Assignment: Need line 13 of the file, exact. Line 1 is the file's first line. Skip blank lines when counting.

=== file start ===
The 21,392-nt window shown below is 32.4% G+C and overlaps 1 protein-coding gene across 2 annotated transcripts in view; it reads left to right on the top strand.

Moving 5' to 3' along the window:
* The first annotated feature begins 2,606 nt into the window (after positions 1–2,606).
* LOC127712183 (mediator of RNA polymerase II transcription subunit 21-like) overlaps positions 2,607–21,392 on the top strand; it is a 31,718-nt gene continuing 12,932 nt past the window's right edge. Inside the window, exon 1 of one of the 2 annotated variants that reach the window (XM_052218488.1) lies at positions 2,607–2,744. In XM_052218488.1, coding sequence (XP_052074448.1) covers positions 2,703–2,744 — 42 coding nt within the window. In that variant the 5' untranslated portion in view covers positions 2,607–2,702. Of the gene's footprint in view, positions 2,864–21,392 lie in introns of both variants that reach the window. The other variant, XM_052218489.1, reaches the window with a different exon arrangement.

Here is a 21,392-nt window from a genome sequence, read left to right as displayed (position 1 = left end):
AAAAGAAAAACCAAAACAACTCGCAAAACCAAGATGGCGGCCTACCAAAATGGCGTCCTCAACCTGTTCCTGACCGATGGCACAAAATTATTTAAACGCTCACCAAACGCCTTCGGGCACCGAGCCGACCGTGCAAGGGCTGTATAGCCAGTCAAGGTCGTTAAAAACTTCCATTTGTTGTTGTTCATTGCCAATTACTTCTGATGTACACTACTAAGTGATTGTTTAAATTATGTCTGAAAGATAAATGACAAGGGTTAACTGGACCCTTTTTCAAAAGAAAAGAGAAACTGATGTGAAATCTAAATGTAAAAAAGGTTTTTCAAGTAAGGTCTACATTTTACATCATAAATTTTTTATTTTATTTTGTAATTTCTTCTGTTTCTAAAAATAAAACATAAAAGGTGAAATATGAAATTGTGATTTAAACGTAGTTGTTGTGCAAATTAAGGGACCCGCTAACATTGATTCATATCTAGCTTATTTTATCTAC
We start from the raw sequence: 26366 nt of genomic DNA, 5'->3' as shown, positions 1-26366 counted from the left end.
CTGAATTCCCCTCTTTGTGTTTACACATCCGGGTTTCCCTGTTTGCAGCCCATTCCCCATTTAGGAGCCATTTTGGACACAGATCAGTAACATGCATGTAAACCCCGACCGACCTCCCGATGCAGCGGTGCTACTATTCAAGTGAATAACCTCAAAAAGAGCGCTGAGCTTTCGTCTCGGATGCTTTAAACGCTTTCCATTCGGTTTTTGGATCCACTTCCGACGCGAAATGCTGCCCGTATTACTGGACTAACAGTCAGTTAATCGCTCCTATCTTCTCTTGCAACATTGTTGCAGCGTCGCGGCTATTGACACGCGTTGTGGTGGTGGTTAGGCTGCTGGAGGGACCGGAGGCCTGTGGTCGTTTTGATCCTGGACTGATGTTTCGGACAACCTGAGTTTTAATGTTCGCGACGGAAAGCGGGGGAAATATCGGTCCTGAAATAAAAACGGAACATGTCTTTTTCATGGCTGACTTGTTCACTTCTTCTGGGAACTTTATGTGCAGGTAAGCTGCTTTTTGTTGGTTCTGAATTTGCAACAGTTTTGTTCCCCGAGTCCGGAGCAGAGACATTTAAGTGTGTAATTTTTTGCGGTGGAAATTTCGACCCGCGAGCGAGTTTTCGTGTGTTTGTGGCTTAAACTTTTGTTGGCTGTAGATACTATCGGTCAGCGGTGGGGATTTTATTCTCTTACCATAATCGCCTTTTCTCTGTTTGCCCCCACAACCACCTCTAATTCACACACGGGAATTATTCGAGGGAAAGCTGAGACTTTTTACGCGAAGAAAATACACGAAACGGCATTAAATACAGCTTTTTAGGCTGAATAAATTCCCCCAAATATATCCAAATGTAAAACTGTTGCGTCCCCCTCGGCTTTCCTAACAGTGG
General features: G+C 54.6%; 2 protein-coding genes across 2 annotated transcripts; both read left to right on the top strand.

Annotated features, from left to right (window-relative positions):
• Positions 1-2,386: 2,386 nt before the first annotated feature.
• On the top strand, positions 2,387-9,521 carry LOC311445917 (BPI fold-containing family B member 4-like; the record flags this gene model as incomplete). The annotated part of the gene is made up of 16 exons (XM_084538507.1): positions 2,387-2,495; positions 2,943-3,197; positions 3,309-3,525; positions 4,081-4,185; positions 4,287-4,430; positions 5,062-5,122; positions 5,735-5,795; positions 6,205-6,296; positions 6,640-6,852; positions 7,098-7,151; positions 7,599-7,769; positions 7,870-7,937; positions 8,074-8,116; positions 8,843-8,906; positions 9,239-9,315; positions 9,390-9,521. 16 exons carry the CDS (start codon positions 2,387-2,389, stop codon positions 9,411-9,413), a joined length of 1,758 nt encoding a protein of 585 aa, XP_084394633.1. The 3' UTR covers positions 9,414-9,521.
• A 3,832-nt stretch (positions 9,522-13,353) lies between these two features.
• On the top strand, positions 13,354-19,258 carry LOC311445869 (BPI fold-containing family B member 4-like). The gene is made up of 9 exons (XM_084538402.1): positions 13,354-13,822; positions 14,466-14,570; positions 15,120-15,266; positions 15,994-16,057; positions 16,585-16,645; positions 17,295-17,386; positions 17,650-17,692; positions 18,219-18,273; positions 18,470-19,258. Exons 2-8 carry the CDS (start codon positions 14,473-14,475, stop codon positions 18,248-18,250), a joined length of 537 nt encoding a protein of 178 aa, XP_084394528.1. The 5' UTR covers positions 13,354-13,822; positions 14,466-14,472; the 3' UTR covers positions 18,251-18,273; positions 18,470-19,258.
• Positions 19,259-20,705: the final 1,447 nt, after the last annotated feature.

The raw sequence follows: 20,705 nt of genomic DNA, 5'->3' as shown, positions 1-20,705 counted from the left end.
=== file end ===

• A 3,832-nt stretch (positions 9,522-13,353) lies between these two features.